Twenty new members joined the church – there was a testimony of a woman for how this church has changed her, from an alcoholic unable to care for her children, to a new woman, leaving the past behind her and no longer unable to care for family.  The family is healing and unified once more, as the husband had actually left her, but has now returned.

When Pastor Neal teaches in Rwanda, he listens to the questions;  he has over time learned where there is real hunger in their lives of the Rwandans.  Today, he understood and conveyed the perfectly constructed message for these people.  It was clear that the Holy Spirit was at work.  Pastor Neal relayed a message from Hebrews 2:  God always wants us to focus on how He has moved us from darkness to light;  if we lose this focus on Him we will drift away, and as long as we live as the world lives, we will drift away from Him(picture).   (I am sorry but I am unable to do justice to the actual message – because I was caught up in the emotional solidarity of the room).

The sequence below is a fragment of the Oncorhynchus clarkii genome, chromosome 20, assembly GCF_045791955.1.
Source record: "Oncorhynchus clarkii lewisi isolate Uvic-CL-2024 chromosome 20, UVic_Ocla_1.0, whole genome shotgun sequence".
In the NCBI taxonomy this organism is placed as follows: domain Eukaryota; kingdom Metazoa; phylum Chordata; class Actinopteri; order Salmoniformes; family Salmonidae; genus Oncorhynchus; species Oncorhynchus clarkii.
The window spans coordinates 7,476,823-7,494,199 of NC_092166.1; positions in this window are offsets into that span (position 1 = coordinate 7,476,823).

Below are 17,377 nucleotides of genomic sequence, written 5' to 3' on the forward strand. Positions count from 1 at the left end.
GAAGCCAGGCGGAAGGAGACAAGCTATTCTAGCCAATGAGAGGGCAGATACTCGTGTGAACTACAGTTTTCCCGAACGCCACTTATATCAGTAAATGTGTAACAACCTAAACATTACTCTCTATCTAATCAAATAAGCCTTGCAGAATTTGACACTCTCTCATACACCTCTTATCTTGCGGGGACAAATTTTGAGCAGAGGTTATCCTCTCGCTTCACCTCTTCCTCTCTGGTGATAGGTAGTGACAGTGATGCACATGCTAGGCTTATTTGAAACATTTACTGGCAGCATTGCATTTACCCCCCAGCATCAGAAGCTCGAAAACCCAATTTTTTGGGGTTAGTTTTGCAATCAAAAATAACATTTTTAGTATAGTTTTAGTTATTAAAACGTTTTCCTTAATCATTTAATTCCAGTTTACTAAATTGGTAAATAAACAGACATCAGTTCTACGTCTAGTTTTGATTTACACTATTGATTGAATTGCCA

Now in Sterling, we know Pastor Neal does not like a pulpit, because he likes to move a bit while he preaches.  And in Rwanda, Neal speaks and then Bishop Theo translates into Kinyarwanda.   It is almost a dance where one speaks and then the other, back and forth.  Both Neal and Theo can be VERY expressive people, and when they are together their energy is shared and can build into a crescendo as we near the end of the sermon.   That is what happened today – as Neal moved into the crowd to emphasize his point, then Theo followed with more energy.  The “Amen”s crescendos increased, the energy in the room increased.  The emotional connection with everyone in the room was palpable.